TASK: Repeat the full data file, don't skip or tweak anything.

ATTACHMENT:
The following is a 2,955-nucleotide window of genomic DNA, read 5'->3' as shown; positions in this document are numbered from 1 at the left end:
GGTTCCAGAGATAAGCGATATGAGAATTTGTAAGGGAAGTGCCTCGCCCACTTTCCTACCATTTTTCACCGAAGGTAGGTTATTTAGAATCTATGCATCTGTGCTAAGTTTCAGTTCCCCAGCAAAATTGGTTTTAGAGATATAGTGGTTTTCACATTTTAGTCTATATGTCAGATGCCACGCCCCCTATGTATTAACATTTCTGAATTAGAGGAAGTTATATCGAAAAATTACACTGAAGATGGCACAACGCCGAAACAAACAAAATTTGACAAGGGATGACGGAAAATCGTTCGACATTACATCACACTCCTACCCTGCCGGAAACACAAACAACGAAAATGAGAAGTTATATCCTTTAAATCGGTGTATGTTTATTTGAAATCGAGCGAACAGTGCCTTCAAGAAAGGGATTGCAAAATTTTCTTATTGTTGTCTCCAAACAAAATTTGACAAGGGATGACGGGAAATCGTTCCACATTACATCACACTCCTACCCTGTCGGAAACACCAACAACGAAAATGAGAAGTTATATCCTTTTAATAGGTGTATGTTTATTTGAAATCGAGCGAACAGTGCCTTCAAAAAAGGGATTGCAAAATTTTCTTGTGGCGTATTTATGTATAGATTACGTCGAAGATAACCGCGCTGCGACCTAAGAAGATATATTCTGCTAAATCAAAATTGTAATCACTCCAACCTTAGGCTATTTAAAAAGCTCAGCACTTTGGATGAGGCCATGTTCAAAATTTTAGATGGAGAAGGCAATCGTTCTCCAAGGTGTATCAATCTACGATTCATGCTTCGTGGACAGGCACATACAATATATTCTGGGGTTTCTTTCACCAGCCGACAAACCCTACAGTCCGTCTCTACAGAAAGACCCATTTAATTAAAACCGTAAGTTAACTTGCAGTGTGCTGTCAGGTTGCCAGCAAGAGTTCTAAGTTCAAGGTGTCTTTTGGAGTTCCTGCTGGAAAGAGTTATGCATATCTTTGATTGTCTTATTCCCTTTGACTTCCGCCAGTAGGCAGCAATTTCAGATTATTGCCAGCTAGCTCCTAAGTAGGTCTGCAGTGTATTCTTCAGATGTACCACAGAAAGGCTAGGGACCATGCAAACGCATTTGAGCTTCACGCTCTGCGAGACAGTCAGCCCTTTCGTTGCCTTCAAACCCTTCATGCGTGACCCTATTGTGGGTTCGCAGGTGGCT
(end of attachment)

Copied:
The following is a 2,955-nucleotide window of genomic DNA, read 5'->3' as shown; positions in this document are numbered from 1 at the left end:
GGTTCCAGAGATAAGCGATATGAGAATTTGTAAGGGAAGTGCCTCGCCCACTTTCCTACCATTTTTCACCGAAGGTAGGTTATTTAGAATCTATGCATCTGTGCTAAGTTTCAGTTCCCCAGCAAAATTGGTTTTAGAGATATAGTGGTTTTCACATTTTAGTCTATATGTCAGATGCCACGCCCCCTATGTATTAACATTTCTGAATTAGAGGAAGTTATATCGAAAAATTACACTGAAGATGGCACAACGCCGAAACAAACAAAATTTGACAAGGGATGACGGAAAATCGTTCGACATTACATCACACTCCTACCCTGCCGGAAACACAAACAACGAAAATGAGAAGTTATATCCTTTAAATCGGTGTATGTTTATTTGAAATCGAGCGAACAGTGCCTTCAAGAAAGGGATTGCAAAATTTTCTTATTGTTGTCTCCAAACAAAATTTGACAAGGGATGACGGGAAATCGTTCCACATTACATCACACTCCTACCCTGTCGGAAACACCAACAACGAAAATGAGAAGTTATATCCTTTTAATAGGTGTATGTTTATTTGAAATCGAGCGAACAGTGCCTTCAAAAAAGGGATTGCAAAATTTTCTTGTGGCGTATTTATGTATAGATTACGTCGAAGATAACCGCGCTGCGACCTAAGAAGATATATTCTGCTAAATCAAAATTGTAATCACTCCAACCTTAGGCTATTTAAAAAGCTCAGCACTTTGGATGAGGCCATGTTCAAAATTTTAGATGGAGAAGGCAATCGTTCTCCAAGGTGTATCAATCTACGATTCATGCTTCGTGGACAGGCACATACAATATATTCTGGGGTTTCTTTCACCAGCCGACAAACCCTACAGTCCGTCTCTACAGAAAGACCCATTTAATTAAAACCGTAAGTTAACTTGCAGTGTGCTGTCAGGTTGCCAGCAAGAGTTCTAAGTTCAAGGTGTCTTTTGGAGTTCCTGCTGGAAAGAGTTATGCATATCTTTGATTGTCTTATTCCCTTTGACTTCCGCCAGTAGGCAGCAATTTCAGATTATTGCCAGCTAGCTCCTAAGTAGGTCTGCAGTGTATTCTTCAGATGTACCACAGAAAGGCTAGGGACCATGCAAACGCATTTGAGCTTCACGCTCTGCGAGACAGTCAGCCCTTTCGTTGCCTTCAAACCCTTCATGCGTGACCCTATTGTGGGTTCGCAGGTGGCT